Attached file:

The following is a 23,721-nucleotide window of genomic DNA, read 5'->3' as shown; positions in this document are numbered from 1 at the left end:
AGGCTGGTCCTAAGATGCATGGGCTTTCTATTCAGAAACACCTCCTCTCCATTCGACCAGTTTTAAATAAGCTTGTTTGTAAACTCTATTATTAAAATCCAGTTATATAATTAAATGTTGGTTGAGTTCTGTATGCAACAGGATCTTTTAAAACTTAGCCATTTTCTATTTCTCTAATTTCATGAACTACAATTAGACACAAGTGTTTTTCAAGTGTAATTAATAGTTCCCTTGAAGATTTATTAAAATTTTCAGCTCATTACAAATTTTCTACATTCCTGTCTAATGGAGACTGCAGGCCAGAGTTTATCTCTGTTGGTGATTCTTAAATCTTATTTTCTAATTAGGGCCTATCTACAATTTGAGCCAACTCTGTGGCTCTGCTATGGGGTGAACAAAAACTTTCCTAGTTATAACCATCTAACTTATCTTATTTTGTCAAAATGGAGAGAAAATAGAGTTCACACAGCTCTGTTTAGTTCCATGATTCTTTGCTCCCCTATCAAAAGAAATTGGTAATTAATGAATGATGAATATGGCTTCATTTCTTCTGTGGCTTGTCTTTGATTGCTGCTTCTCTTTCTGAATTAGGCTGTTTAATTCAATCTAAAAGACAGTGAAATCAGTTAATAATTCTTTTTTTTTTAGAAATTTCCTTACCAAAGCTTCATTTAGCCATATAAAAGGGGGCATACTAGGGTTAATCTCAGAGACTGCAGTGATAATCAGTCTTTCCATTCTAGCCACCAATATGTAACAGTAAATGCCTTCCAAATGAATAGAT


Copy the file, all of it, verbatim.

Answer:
The following is a 23,721-nucleotide window of genomic DNA, read 5'->3' as shown; positions in this document are numbered from 1 at the left end:
AGGCTGGTCCTAAGATGCATGGGCTTTCTATTCAGAAACACCTCCTCTCCATTCGACCAGTTTTAAATAAGCTTGTTTGTAAACTCTATTATTAAAATCCAGTTATATAATTAAATGTTGGTTGAGTTCTGTATGCAACAGGATCTTTTAAAACTTAGCCATTTTCTATTTCTCTAATTTCATGAACTACAATTAGACACAAGTGTTTTTCAAGTGTAATTAATAGTTCCCTTGAAGATTTATTAAAATTTTCAGCTCATTACAAATTTTCTACATTCCTGTCTAATGGAGACTGCAGGCCAGAGTTTATCTCTGTTGGTGATTCTTAAATCTTATTTTCTAATTAGGGCCTATCTACAATTTGAGCCAACTCTGTGGCTCTGCTATGGGGTGAACAAAAACTTTCCTAGTTATAACCATCTAACTTATCTTATTTTGTCAAAATGGAGAGAAAATAGAGTTCACACAGCTCTGTTTAGTTCCATGATTCTTTGCTCCCCTATCAAAAGAAATTGGTAATTAATGAATGATGAATATGGCTTCATTTCTTCTGTGGCTTGTCTTTGATTGCTGCTTCTCTTTCTGAATTAGGCTGTTTAATTCAATCTAAAAGACAGTGAAATCAGTTAATAATTCTTTTTTTTTTAGAAATTTCCTTACCAAAGCTTCATTTAGCCATATAAAAGGGGGCATACTAGGGTTAATCTCAGAGACTGCAGTGATAATCAGTCTTTCCATTCTAGCCACCAATATGTAACAGTAAATGCCTTCCAAATGAATAGAT